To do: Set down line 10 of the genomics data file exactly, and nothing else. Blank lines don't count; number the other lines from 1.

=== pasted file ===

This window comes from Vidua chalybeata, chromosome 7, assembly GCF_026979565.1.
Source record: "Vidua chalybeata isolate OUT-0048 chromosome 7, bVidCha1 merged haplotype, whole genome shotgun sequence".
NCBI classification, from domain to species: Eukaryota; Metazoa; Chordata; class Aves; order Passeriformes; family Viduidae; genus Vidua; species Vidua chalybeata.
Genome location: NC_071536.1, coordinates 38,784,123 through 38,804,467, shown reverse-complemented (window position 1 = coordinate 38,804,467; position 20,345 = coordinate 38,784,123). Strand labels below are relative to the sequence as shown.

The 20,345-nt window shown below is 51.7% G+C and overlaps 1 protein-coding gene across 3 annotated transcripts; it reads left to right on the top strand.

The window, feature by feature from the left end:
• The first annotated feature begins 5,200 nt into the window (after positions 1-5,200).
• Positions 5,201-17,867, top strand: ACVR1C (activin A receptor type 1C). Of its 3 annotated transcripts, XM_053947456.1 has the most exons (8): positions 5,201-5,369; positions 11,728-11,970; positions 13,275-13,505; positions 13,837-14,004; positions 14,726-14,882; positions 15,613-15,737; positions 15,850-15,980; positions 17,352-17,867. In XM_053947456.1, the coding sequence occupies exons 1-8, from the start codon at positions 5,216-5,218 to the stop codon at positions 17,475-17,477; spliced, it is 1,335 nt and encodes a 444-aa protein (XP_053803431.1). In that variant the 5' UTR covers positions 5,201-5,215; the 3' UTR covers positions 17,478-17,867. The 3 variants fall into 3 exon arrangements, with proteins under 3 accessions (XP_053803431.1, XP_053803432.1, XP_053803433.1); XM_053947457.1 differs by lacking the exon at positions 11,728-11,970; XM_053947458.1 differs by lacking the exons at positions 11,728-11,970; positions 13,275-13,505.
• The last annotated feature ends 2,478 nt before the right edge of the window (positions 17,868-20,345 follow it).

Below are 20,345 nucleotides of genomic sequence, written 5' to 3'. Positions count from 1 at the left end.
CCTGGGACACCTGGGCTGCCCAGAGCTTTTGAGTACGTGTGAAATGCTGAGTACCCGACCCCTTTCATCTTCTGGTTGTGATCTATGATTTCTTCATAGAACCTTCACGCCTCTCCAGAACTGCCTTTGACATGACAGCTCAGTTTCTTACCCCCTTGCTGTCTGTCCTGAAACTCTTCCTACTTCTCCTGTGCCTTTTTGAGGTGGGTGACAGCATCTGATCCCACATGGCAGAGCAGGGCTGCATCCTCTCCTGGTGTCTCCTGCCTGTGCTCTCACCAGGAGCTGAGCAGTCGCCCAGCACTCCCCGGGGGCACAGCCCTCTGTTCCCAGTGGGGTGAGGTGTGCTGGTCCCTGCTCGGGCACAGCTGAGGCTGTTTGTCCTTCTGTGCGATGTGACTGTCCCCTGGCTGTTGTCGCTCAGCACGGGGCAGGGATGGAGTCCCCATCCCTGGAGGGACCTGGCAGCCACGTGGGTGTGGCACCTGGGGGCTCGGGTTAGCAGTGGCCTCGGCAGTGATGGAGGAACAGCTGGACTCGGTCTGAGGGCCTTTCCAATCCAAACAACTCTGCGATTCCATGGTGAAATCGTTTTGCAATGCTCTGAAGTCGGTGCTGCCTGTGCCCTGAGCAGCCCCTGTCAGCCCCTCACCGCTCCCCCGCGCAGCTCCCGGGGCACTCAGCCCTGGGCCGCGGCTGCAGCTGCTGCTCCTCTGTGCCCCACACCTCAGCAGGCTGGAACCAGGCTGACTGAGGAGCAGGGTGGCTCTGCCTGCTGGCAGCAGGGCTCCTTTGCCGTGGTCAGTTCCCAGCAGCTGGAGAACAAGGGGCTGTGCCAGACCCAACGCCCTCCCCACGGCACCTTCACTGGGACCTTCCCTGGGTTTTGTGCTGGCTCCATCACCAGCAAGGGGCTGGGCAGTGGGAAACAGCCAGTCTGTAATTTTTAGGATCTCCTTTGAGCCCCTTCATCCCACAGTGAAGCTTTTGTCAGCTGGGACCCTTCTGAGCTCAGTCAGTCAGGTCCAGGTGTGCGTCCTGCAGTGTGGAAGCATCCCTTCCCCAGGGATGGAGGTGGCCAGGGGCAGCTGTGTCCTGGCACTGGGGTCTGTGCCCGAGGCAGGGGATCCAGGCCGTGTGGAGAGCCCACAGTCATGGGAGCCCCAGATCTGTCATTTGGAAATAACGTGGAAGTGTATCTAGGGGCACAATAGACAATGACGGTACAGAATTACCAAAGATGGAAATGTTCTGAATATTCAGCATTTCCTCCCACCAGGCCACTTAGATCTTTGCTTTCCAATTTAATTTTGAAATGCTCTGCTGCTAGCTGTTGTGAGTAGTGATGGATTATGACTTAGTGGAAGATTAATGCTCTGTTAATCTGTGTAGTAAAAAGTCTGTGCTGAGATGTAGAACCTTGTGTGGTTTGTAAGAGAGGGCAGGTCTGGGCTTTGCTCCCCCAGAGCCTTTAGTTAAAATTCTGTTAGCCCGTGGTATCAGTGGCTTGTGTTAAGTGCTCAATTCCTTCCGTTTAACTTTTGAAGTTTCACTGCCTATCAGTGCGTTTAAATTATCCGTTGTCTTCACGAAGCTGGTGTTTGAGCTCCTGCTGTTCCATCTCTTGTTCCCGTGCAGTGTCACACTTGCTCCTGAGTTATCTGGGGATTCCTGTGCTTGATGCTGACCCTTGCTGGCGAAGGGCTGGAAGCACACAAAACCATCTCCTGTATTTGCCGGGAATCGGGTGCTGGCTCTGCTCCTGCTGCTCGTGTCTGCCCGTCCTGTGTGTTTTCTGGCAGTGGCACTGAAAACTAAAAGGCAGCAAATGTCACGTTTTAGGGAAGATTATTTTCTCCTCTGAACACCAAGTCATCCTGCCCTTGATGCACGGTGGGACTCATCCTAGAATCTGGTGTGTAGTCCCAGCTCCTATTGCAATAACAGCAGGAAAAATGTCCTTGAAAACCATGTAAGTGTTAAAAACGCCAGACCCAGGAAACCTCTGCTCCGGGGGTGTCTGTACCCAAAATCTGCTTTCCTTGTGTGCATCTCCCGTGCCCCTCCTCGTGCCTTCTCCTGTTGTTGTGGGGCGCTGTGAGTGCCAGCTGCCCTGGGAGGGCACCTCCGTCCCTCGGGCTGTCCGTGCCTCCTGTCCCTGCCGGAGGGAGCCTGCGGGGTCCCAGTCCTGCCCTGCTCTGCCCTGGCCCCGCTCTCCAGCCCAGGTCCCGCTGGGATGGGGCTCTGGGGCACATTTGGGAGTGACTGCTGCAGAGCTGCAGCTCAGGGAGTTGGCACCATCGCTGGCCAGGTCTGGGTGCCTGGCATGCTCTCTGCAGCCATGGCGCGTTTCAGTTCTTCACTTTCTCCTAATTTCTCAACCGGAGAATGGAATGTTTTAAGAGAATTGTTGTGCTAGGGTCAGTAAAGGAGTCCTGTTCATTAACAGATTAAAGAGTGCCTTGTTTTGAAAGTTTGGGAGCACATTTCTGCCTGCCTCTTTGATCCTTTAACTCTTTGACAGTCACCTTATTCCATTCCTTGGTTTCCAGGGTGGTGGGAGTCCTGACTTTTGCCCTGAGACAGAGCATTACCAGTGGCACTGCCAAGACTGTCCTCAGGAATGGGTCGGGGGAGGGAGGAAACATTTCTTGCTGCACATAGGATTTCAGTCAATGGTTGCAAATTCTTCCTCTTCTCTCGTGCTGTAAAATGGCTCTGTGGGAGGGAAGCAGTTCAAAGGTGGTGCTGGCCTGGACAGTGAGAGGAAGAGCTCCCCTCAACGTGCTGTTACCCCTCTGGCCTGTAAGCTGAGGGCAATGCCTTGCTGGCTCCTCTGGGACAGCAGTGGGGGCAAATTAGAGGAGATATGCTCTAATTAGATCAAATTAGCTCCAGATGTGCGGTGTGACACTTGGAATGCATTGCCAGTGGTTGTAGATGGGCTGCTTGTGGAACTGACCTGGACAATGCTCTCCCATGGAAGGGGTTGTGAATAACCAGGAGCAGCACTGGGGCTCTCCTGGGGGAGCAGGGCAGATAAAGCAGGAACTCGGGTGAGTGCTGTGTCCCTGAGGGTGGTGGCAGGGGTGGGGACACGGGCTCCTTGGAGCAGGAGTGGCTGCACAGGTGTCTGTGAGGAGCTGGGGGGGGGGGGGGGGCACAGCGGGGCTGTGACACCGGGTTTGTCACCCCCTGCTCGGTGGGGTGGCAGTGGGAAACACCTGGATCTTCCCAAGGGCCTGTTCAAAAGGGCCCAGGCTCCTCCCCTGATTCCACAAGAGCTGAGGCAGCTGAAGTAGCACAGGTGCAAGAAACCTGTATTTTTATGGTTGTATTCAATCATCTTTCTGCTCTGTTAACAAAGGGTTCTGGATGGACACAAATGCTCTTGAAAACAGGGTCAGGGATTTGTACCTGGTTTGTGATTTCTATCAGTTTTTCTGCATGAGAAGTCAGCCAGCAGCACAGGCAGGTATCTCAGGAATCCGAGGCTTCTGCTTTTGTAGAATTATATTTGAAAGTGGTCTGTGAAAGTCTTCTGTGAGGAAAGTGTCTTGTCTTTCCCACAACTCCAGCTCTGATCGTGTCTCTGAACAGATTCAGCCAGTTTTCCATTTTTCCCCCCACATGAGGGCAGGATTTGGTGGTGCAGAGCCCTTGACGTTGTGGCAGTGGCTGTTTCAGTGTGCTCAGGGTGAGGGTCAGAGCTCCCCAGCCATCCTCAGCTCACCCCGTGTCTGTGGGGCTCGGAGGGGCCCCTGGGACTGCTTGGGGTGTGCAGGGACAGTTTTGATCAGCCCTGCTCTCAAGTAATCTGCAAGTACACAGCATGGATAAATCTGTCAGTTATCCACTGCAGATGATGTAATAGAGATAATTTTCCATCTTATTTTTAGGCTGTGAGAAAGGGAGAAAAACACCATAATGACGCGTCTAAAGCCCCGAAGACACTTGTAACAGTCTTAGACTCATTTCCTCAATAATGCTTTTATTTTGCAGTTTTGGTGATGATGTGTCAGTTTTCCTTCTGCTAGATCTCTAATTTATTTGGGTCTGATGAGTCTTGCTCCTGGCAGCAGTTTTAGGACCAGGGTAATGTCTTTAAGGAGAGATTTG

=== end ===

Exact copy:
Below are 20,345 nucleotides of genomic sequence, written 5' to 3'. Positions count from 1 at the left end.